Wednesday, October 26, 2016

Help Stop Sexist Hate Speech

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An interesting thing happened when I got up just now to get my midnight natural remedy tea...

I was disturbed and disheartened to see a gentleman on a female friend's facebook page (no names) casually slinging around terms like cunt in reference to women and in the same breath, talking about how nice he was and how women owe men like him a chance because he's such a "nice guy," saying, essentially, that if women weren't all sluts and whores, that they would see how nice he was. Can you say irony? How is calling women sluts, whores and cunts nice?

Friends, placing value judgments on other people's' perceived sexual preferences, choices and perceived quality and frequency of said choices is not acceptable. As Justice Oliver Wendell Holmes once said, "my right to swing my fist ends where your nose begins." Statements like these are most definitely a swinging of the fist.

Slut shaming women (or men or anyone of any gender) is not okay and statements like these are quite literally a way of swinging one's fist at someone else's nose. Other peoples' choices are their right to make and making a [likely uninformed] judgment about said choices is not acceptable. The only one who has the right to make judgments in this scenario is the individual making their own choices in the first place. Women (and folks of all genders) have complete autonomy and should be treated accordingly. To make value judgments on women (or anyone) because we disapprove of who they are spending their own private time with is not okay. To assume that women in particular owe anyone a chance to sleep with them; to use sex as currency--as a reward for fake niceness (or real niceness for that matter) is abhorrent.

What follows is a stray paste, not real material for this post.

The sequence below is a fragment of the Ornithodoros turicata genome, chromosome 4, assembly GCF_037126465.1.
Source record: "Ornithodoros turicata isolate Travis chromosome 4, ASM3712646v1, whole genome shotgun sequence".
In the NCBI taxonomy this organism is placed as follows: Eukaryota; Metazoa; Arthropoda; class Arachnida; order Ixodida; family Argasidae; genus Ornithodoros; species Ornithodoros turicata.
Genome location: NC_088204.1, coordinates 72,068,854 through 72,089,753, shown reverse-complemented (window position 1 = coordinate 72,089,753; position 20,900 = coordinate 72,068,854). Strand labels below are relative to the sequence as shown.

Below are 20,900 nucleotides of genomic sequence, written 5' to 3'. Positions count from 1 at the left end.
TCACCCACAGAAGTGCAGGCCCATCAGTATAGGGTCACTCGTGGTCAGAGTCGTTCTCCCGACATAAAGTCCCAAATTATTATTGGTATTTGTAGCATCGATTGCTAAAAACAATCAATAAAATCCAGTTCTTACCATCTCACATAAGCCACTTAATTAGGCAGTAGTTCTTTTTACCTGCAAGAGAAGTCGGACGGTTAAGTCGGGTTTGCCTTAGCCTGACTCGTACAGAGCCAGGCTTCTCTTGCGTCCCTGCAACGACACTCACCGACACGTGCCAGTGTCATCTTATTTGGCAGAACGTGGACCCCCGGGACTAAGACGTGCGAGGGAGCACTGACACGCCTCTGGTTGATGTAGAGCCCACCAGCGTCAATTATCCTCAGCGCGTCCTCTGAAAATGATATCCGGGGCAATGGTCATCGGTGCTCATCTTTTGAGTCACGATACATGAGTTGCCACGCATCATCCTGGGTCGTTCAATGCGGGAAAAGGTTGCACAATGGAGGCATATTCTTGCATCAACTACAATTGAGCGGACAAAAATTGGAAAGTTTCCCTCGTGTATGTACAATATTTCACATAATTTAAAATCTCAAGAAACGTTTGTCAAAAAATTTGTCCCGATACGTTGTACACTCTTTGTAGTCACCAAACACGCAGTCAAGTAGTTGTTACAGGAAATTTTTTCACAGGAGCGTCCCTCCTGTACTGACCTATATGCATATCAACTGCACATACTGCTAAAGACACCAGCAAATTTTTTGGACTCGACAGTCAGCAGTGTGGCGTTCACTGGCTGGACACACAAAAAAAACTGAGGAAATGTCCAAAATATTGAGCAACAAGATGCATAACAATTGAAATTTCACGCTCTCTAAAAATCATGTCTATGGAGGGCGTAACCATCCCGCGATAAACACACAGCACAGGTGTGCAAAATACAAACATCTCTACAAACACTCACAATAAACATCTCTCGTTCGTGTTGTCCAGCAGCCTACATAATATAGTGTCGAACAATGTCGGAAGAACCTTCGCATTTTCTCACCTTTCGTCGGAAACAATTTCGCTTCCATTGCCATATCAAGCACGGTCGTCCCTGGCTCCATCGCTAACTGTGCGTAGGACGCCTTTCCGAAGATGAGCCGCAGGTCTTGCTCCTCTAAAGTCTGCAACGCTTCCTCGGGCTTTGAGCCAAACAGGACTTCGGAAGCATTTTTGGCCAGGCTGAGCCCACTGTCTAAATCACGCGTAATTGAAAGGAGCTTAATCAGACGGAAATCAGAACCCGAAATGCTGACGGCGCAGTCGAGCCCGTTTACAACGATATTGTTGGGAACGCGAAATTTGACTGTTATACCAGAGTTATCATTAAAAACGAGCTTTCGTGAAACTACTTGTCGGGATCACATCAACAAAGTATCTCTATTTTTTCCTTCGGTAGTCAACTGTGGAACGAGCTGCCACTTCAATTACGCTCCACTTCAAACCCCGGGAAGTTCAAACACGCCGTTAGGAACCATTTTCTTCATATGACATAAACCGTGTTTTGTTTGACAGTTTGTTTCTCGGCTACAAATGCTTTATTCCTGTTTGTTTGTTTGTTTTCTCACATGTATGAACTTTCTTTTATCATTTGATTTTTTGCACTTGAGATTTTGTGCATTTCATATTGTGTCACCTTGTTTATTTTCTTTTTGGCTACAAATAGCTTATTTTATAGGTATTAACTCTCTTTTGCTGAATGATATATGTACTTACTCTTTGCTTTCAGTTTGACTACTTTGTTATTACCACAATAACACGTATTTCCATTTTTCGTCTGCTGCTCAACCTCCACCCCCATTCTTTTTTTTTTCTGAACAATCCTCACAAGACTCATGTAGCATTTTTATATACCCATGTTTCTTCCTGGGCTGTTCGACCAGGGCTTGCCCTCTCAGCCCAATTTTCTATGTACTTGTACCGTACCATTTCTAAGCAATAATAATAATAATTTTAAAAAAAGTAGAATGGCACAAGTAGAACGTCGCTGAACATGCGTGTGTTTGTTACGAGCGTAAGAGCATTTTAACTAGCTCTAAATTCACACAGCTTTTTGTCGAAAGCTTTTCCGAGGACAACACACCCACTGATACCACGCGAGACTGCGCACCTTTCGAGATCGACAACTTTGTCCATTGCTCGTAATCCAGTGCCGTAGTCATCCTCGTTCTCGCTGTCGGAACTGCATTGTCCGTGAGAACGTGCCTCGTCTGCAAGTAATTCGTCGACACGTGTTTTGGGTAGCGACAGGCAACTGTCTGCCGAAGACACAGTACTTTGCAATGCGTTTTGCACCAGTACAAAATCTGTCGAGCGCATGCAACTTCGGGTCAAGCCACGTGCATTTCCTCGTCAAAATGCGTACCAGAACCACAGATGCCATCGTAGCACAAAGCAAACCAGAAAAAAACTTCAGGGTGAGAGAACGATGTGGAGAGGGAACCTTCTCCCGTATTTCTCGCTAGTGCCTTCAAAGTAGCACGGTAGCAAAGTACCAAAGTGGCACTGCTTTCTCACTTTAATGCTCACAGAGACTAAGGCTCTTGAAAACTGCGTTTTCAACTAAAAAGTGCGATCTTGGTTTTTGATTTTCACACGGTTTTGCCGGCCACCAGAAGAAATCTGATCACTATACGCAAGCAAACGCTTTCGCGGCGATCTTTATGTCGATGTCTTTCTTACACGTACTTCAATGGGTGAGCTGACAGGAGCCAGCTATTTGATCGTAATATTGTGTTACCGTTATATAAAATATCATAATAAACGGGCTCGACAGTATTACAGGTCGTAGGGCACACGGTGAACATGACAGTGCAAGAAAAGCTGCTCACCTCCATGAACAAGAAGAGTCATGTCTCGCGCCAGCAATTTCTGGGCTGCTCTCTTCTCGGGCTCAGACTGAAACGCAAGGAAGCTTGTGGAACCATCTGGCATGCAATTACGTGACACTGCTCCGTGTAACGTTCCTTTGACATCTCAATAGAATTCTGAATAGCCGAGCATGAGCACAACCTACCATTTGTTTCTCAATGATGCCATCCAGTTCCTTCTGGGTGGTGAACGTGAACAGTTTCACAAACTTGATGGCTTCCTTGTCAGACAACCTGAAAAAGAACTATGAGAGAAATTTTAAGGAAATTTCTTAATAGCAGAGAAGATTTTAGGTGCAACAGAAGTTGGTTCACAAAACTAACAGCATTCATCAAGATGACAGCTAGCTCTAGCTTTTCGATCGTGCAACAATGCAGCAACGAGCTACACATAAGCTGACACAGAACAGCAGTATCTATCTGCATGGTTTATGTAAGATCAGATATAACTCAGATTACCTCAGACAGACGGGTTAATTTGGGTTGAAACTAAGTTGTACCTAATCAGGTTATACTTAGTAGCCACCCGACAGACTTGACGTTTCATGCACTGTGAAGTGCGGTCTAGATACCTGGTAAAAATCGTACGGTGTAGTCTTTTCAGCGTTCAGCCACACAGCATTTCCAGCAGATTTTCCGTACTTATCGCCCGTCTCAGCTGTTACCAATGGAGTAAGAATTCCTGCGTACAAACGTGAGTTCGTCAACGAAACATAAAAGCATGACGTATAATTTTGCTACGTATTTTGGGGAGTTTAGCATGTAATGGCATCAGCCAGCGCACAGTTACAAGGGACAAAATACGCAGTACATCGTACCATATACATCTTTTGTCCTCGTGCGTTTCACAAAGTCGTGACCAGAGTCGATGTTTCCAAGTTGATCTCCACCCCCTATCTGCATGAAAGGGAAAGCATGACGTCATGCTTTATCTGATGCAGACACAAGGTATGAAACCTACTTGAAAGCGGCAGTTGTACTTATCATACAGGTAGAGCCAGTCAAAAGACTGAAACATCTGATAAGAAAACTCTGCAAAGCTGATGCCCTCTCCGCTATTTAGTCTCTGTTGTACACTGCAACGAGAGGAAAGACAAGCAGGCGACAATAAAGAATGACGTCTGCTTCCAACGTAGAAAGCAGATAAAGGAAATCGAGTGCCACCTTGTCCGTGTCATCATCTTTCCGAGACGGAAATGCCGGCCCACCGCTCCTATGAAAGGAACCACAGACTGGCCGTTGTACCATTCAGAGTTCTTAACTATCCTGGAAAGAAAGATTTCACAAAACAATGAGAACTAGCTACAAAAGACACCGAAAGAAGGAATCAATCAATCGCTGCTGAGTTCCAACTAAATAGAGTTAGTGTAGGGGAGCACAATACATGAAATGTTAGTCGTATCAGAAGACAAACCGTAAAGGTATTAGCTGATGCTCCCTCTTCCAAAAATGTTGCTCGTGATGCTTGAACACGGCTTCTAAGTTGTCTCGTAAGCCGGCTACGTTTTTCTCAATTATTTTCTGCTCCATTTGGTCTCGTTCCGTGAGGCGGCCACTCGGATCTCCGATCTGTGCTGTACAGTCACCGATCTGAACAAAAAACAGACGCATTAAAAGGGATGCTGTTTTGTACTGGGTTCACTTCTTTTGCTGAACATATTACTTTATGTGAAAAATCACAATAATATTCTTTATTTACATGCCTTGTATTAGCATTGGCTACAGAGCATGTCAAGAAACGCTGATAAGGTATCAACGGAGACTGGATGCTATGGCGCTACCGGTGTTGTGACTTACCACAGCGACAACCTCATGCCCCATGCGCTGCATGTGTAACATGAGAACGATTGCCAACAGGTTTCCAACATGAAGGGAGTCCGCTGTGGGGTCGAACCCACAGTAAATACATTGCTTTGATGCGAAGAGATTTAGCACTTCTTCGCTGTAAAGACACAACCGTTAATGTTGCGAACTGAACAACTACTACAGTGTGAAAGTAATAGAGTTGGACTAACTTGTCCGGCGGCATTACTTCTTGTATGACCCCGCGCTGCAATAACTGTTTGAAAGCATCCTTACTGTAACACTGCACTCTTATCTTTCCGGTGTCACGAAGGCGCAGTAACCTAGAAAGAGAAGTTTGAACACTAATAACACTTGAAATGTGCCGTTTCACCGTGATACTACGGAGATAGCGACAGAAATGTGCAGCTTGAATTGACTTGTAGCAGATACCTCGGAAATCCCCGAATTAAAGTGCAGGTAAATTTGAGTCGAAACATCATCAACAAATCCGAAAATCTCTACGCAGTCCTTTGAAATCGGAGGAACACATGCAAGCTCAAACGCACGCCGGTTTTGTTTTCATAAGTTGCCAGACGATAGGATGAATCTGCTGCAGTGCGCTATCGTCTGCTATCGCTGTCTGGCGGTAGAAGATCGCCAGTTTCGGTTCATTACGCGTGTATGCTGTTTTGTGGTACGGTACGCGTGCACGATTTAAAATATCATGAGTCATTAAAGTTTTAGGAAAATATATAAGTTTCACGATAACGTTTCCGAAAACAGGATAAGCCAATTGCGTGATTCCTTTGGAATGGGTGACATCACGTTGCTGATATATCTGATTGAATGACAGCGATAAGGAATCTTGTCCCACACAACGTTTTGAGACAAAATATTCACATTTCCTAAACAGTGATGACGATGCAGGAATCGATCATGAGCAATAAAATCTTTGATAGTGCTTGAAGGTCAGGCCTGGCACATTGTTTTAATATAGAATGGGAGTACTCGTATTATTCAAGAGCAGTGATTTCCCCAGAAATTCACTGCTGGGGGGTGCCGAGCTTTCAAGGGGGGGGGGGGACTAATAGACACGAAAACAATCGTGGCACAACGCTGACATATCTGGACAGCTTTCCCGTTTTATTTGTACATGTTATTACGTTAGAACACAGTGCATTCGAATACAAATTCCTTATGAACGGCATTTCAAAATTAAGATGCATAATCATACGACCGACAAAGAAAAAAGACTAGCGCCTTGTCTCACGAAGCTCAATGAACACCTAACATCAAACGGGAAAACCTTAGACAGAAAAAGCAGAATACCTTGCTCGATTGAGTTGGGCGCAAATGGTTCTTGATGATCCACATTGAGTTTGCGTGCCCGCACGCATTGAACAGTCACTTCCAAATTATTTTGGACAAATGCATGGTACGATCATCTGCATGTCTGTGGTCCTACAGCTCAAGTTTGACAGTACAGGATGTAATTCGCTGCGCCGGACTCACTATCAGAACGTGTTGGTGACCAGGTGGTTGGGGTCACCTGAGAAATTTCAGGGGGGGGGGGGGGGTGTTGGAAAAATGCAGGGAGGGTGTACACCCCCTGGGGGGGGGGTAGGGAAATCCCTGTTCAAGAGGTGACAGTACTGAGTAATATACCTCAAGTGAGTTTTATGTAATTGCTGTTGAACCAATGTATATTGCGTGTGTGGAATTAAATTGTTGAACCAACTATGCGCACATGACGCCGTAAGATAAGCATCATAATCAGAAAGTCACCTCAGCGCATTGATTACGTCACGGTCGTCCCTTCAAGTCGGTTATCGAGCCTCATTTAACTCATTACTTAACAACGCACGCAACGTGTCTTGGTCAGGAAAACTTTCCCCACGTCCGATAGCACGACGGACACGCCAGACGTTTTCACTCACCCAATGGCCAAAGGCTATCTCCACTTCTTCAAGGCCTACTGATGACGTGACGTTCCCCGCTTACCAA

Sadly, this isn't even close to the first time I've witnessed something like this. It's 2016, folks, let's start acting like adults. It's time to start acting like self-aware human beings and treating others as such.

Thankfully, I was raised by a strong, confident man who had the utmost respect for women and for human beings in general and who worked tirelessly to fight for the protection of other people's' rights. That is one reason out of many why I take such exception to statements like these--thought processes like these--and why I can't let these statements stand without doing my best to call out the people who still feel comfortable making them and to bring public attention to this particular issue. I would never have been allowed to speak that way about anyone of any gender while growing up and I know my Dad would've  been extremely disappointed with me had I ever spoken about another human being in such a fashion.
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This particular instance is far from uncommon. Unfortunately, I witness the expression of sentiments like these on a near daily basis (and I'll be expanding upon this subject soon, so stay tuned).

I don't know what everyone else's home lives and personal backgrounds are, but if you did not have the kind of supportive figure I did looking out for you while growing up, please allow me to act as such for the time being when I tell you that this is not okay and that I know you can be better and do better than this.

I know it's easy to blame other people for our own perceived shortcomings.

It's easy to feel slighted when people point out things we've said or done that are hurtful or upsetting or that degrade ourselves and others.